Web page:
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jim-halpert-blow-up-dollI was at the Arsenal v Leicester City match yesterday and couldn’t believe my eyes when I saw a blow up doll being tossed around in the away stands.

For a moment, I thought I must be hallucinating – then I heard the men sitting next to me saying that the stewards should deal with it asap.

While I have no doubt some of the Leicester City fans thought it would be hilarious to bring and throw around a blow up doll in the away stands before kick-off, I do wonder if they realised they could be liable under the Football (Offences) Act, 1991?

s2: It is an offence for a person at a designated football match to throw anything at or towards –

(b) any area in which spectators or other persons are or may be present, without lawful authority or lawful excuse (which shall be for him to prove).

The Magistrates Court fine may be the least of your worries.

If you look at the Schedule of Relevant Offences for Obtaining Banning Orders, you will see that any offence under the Football (Offences) Act, 1991 is enough for the police to apply for a Football Banning Order.

As I was on the opposite side of the pitch, there’s no way I could ever identify the individuals doing this.

But you’d think supporters would realise that the Emirates Stadium must be covered with CCTV cameras.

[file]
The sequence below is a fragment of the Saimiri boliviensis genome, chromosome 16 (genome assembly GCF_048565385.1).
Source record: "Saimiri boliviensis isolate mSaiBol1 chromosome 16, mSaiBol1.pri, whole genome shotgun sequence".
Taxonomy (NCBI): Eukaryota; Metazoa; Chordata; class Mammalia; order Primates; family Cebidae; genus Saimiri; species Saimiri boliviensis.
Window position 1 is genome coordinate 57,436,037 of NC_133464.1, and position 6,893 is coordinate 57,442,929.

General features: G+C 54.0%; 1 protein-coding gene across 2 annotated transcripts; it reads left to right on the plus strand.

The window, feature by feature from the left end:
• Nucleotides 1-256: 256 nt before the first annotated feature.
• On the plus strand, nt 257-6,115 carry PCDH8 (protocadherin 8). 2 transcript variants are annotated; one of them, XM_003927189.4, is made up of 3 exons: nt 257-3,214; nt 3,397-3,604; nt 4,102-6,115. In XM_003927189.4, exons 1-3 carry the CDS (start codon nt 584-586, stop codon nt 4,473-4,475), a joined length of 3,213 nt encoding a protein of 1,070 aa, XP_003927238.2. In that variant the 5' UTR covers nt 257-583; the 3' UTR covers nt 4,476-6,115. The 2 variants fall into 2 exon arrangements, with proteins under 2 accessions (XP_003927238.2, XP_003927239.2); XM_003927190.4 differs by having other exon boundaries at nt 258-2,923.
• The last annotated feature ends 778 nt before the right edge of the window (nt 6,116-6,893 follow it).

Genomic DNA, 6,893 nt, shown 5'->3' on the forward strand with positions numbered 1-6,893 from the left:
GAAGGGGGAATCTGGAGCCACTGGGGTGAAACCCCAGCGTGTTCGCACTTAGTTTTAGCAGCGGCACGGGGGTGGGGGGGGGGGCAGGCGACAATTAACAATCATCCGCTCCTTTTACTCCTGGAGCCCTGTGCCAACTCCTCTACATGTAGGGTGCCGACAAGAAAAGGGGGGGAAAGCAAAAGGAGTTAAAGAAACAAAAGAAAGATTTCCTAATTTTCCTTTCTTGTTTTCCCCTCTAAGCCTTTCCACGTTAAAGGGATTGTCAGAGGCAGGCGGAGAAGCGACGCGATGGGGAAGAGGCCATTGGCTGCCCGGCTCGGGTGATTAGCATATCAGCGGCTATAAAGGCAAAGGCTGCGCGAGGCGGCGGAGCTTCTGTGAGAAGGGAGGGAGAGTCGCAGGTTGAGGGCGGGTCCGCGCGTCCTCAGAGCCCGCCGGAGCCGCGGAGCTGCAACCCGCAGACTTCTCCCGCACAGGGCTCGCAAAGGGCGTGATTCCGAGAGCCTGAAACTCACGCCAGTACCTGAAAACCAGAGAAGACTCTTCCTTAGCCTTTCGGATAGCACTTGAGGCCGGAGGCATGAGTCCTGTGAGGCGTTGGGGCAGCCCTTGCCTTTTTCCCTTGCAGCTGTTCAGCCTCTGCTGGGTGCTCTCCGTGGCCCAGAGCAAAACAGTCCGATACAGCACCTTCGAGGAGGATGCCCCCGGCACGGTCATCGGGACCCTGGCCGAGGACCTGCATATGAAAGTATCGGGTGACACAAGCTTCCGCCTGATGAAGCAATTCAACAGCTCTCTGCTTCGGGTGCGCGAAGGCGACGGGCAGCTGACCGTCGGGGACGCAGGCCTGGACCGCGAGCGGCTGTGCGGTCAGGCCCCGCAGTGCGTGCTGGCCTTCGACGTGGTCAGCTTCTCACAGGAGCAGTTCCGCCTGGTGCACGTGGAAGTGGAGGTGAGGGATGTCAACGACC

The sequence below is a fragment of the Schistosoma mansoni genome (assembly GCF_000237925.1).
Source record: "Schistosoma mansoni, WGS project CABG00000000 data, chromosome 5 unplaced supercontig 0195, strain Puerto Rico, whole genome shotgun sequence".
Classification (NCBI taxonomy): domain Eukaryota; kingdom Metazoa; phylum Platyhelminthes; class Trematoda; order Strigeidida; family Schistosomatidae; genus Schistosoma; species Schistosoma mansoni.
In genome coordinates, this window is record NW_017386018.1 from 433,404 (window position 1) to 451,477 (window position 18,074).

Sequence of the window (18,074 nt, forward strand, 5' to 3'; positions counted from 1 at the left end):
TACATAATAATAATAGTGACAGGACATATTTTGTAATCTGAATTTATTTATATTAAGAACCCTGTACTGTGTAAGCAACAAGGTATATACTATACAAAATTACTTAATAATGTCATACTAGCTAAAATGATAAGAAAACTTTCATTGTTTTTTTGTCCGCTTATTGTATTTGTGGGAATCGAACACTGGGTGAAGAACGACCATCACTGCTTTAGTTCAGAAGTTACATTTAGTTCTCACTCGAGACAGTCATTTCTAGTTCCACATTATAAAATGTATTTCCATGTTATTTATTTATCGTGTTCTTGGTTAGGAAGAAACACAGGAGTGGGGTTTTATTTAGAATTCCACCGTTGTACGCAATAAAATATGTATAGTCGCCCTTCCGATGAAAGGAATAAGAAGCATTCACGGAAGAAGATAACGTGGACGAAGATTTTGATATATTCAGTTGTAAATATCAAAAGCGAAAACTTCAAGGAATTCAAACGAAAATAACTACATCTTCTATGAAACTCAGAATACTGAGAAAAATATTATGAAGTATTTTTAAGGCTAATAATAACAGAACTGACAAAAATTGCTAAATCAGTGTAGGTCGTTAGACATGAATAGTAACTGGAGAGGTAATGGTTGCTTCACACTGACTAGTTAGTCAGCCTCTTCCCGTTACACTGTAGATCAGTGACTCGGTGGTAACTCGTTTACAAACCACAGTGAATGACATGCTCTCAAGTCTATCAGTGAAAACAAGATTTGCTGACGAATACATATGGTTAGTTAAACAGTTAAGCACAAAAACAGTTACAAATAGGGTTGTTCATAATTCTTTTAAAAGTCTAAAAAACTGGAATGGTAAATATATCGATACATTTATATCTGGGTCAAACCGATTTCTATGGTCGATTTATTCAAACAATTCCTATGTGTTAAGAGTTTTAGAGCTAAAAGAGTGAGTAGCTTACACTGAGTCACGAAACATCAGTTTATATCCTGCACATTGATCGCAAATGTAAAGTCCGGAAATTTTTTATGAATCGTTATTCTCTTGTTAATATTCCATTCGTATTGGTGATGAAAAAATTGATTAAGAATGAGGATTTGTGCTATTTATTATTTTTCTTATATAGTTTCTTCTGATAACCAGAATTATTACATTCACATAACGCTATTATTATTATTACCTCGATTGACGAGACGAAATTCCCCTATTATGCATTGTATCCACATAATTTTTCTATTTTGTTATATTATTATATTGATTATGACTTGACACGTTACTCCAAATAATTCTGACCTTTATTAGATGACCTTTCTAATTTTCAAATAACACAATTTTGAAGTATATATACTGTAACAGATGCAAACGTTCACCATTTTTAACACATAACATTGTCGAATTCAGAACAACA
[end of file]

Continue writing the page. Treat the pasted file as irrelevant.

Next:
Even if the police failed to get a Football Banning Order, as football clubs are private entities, they can pretty much bar anyone who contravenes the club’s terms and conditions. (I do encourage fans to read their club’s Ts & Cs. You’ll see that they are, in my opinion, weighted in the club’s favour).

While there is the Independent Football Ombudsman, it is difficult to see that a barred supporter’s case would get very far if, for example, Arsenal were to say that the fan is barred because s/he participated in behaviour which could been seen as creating a climate of harassment towards female fans, and therefore contrary to the club’s commitment to equalities and respect.

It wasn’t me!

But what if it wasn’t you? What if this was passed over your head and you had no idea or control over what others were doing?

I encourage supporters who find themselves on the wrong side of the law to seriously consider getting a qualified lawyer, who knows about football law and banning orders, to represent them in court.

Magistrates Court proceedings are not a game – but you do need to do everything you can to kill the case off in the first half. If that’s not possible and the police proceed with a Football Banning Order application, it is important for supporters to have a qualified advocate ensure that their side of the story is really listened to.